There are still concerns among printers, converters and end-users about the health and safety and environmental profile of the process. These worries have dogged UV in Europe since it was first introduced approximately 30 years ago.
The biggest anxiety continues to be centered on the danger that components in UV inks, particularly photoinitiators, can migrate through packaging materials into food products.
To counter fears about the safety of UV, more care tends to have to be taken in ensuring that printers follow the correct procedures when using UV inks. As a result, producers of UV inks are having to provide a lot of technical support to their customers.
To ease the task of printers, equipment manufacturers have been developing monitoring tools and systems, including electronic controls, so that operating data can be collected and used as the basis for benchmarks.
In the longer term, the biggest challenge facing producers of UV inks, ancillaries and equipment could be the necessity to develop alternatives to the conventional mercury vapor curing lamps. Mercury is already classified in European Union regulations as a hazardous substance whose use in electrical and electronic equipment should be phased out.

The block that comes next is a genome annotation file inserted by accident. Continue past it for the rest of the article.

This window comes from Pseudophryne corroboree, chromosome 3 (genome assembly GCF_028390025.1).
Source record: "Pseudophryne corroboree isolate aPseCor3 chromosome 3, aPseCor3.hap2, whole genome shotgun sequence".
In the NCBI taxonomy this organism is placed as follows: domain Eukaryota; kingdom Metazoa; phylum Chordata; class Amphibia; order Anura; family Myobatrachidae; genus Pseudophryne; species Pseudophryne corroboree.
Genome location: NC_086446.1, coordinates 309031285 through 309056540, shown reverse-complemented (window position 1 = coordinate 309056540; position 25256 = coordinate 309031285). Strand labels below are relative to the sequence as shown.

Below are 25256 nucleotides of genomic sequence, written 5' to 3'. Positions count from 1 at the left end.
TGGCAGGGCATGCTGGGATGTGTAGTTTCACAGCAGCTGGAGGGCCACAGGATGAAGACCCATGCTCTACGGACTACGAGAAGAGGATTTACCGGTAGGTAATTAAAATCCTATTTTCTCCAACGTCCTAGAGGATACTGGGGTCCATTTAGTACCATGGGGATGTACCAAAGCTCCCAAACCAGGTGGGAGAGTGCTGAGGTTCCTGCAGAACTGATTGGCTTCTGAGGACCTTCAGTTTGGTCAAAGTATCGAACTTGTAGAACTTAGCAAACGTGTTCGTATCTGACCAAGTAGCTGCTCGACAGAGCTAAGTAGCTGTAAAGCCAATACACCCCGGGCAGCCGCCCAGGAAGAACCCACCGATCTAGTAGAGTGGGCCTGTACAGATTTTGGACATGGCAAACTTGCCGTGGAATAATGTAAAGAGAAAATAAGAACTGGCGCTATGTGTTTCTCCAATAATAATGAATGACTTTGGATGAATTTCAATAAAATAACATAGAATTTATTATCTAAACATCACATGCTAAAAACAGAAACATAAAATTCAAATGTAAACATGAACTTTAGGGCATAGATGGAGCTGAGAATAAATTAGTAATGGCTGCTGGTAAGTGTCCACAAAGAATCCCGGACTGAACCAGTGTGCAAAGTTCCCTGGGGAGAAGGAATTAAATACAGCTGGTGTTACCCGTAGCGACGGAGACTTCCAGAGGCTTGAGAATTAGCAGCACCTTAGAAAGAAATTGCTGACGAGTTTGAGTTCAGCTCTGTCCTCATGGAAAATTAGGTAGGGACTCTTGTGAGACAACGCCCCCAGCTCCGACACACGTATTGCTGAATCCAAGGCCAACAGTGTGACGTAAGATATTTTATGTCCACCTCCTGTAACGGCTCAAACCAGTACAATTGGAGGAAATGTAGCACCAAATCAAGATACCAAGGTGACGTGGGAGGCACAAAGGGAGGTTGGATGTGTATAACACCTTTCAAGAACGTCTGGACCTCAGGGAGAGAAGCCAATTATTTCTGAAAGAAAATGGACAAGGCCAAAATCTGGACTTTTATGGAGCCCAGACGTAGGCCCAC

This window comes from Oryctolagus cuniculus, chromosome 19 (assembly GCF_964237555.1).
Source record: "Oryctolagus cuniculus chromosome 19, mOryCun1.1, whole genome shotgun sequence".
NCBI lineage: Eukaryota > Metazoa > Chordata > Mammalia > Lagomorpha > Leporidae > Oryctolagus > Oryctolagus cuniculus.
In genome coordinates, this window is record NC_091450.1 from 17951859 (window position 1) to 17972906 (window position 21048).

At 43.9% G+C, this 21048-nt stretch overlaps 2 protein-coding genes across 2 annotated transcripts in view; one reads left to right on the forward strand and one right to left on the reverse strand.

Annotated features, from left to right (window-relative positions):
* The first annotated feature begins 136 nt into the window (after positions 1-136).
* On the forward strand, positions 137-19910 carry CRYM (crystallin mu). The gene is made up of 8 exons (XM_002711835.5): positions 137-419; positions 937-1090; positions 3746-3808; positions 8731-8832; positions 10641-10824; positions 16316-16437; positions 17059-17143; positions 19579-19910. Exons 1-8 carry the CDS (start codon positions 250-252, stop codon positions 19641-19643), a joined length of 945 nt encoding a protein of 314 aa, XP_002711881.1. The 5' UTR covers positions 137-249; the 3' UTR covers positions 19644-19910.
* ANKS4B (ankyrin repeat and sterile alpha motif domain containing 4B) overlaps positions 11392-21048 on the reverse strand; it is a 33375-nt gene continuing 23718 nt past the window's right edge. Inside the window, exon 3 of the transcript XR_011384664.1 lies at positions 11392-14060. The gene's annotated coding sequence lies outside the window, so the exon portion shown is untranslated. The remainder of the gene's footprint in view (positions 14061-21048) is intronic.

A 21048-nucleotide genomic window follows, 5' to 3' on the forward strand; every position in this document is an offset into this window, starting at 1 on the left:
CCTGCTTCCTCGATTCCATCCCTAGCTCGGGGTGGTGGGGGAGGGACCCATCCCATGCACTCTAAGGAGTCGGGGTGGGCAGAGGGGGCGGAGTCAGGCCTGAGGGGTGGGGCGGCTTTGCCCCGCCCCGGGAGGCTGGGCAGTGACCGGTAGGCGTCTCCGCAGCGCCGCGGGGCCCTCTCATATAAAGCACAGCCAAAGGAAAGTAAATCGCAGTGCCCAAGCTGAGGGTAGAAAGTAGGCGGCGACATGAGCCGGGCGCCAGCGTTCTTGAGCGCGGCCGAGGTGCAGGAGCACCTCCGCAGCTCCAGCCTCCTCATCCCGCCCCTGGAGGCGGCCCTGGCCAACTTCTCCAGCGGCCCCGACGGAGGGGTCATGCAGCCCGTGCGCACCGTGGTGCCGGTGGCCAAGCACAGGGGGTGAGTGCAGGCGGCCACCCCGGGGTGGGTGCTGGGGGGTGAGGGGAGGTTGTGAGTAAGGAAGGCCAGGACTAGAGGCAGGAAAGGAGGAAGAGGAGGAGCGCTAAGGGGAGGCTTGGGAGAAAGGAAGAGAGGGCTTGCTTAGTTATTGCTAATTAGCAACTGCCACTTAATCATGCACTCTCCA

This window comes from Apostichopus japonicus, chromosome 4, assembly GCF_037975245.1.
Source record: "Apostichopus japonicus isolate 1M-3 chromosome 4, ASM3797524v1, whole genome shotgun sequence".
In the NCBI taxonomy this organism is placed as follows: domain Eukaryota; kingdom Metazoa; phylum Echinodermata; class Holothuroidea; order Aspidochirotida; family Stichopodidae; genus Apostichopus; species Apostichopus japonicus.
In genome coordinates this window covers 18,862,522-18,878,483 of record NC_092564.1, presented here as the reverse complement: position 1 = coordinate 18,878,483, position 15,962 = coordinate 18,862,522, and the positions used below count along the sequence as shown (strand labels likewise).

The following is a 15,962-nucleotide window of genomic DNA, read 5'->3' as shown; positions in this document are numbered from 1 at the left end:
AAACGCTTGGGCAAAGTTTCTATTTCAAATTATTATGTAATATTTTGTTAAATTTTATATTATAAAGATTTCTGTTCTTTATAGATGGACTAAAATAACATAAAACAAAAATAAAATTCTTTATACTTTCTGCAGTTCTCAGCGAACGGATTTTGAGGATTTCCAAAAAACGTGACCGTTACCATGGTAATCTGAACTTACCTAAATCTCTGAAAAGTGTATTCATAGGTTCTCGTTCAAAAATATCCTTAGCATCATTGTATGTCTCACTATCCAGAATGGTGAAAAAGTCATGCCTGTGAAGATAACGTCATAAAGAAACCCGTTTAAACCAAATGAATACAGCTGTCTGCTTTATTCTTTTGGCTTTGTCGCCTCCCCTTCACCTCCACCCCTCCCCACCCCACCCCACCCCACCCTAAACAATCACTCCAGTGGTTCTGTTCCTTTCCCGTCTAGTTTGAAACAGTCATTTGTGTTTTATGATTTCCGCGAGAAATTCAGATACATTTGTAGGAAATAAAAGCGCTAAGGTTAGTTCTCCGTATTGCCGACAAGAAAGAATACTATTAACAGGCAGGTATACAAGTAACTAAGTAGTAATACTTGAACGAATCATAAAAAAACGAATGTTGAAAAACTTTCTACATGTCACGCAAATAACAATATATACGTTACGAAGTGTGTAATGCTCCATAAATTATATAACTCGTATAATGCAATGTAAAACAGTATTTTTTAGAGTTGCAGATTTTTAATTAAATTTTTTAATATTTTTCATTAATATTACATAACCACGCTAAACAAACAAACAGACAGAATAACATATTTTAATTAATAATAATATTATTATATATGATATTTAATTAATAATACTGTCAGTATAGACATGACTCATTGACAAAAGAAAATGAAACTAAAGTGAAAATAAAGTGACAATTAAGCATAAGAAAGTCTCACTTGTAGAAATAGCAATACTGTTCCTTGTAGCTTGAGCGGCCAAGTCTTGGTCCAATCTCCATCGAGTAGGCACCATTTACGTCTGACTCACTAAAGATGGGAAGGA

One of the most promising new technologies is the UV curing of inks and varnishes with light emitting diodes (LEDs). However LED curing requires big changes in ink formulations.
Nonetheless, the use of LED equipment does offer the prospect of a UV process which ecologically will be an advance on conventional curing systems, particularly since it should be able to achieve considerable cuts in energy consumption.
A major impetus behind the expansion of UV into new printing sectors is the growing acceptance of its safety and contribution to environmental compliance, especially with the EU’s new regulatory restrictions on emissions of volatile organic compounds (VOCs).
“UV is regarded now as having the same risks as other major processes,” Klemens Ehrlitzer, managing director of the German label printers association (VSKE), said. “It is no more hazardous than using solvent- or water-based inks. With all these processes, the main requirement is that the printing is done in the right way.”
The improved image of UV among printers and converters has helped support demand for UV inks during the recession. Although sales have generally decreased in Europe, they have not fallen as sharply as those for other inks.
“There has been a slight slowdown in demand for chemicals for UV inks, but already there are signs of a turn-around,” said Steve Flaherty, a product manager at UK-based distributors Chance & Hunt, which sells UV ink raw materials. “Hopefully increased sales next year will pick up to such an extent that it will make up for this year’s small decline. What we see at the moment is a reflection of the underlying strength in demand for UV inks.”
UV Becomes Mainstream
UV has established itself in Europe as a mainstream printing process which can be applied across a broad range of sectors, even newspapers. It is seen as guaranteeing higher print quality without having to compromise health and safety rules.